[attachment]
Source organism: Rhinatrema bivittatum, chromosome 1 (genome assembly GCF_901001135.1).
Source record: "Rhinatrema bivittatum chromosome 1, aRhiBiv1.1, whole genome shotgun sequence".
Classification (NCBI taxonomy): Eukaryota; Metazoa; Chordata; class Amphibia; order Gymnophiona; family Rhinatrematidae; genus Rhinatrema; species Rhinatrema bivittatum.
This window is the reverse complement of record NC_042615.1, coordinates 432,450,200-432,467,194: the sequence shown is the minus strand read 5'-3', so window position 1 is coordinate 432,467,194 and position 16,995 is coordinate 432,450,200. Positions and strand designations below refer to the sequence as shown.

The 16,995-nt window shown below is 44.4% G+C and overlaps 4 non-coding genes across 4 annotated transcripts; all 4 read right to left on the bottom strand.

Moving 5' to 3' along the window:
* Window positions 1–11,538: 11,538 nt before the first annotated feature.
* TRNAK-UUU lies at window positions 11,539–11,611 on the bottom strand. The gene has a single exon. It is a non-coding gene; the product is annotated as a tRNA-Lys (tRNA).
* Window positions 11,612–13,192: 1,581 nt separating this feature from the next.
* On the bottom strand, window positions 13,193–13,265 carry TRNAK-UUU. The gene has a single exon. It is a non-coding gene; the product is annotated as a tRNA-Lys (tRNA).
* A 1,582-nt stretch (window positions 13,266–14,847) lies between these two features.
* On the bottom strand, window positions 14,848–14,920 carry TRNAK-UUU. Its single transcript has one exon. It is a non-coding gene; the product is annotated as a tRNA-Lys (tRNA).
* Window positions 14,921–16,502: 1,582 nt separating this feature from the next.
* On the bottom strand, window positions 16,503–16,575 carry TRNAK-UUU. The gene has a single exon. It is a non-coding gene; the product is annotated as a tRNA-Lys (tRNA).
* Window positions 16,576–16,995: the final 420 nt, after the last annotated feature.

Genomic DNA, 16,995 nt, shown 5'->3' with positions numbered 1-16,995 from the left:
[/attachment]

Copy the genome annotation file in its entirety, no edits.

Source organism: Rhinatrema bivittatum, chromosome 1 (genome assembly GCF_901001135.1).
Source record: "Rhinatrema bivittatum chromosome 1, aRhiBiv1.1, whole genome shotgun sequence".
Classification (NCBI taxonomy): Eukaryota; Metazoa; Chordata; class Amphibia; order Gymnophiona; family Rhinatrematidae; genus Rhinatrema; species Rhinatrema bivittatum.
This window is the reverse complement of record NC_042615.1, coordinates 432,450,200-432,467,194: the sequence shown is the minus strand read 5'-3', so window position 1 is coordinate 432,467,194 and position 16,995 is coordinate 432,450,200. Positions and strand designations below refer to the sequence as shown.

The 16,995-nt window shown below is 44.4% G+C and overlaps 4 non-coding genes across 4 annotated transcripts; all 4 read right to left on the bottom strand.

Moving 5' to 3' along the window:
* Window positions 1–11,538: 11,538 nt before the first annotated feature.
* TRNAK-UUU lies at window positions 11,539–11,611 on the bottom strand. The gene has a single exon. It is a non-coding gene; the product is annotated as a tRNA-Lys (tRNA).
* Window positions 11,612–13,192: 1,581 nt separating this feature from the next.
* On the bottom strand, window positions 13,193–13,265 carry TRNAK-UUU. The gene has a single exon. It is a non-coding gene; the product is annotated as a tRNA-Lys (tRNA).
* A 1,582-nt stretch (window positions 13,266–14,847) lies between these two features.
* On the bottom strand, window positions 14,848–14,920 carry TRNAK-UUU. Its single transcript has one exon. It is a non-coding gene; the product is annotated as a tRNA-Lys (tRNA).
* Window positions 14,921–16,502: 1,582 nt separating this feature from the next.
* On the bottom strand, window positions 16,503–16,575 carry TRNAK-UUU. The gene has a single exon. It is a non-coding gene; the product is annotated as a tRNA-Lys (tRNA).
* Window positions 16,576–16,995: the final 420 nt, after the last annotated feature.

Genomic DNA, 16,995 nt, shown 5'->3' with positions numbered 1-16,995 from the left: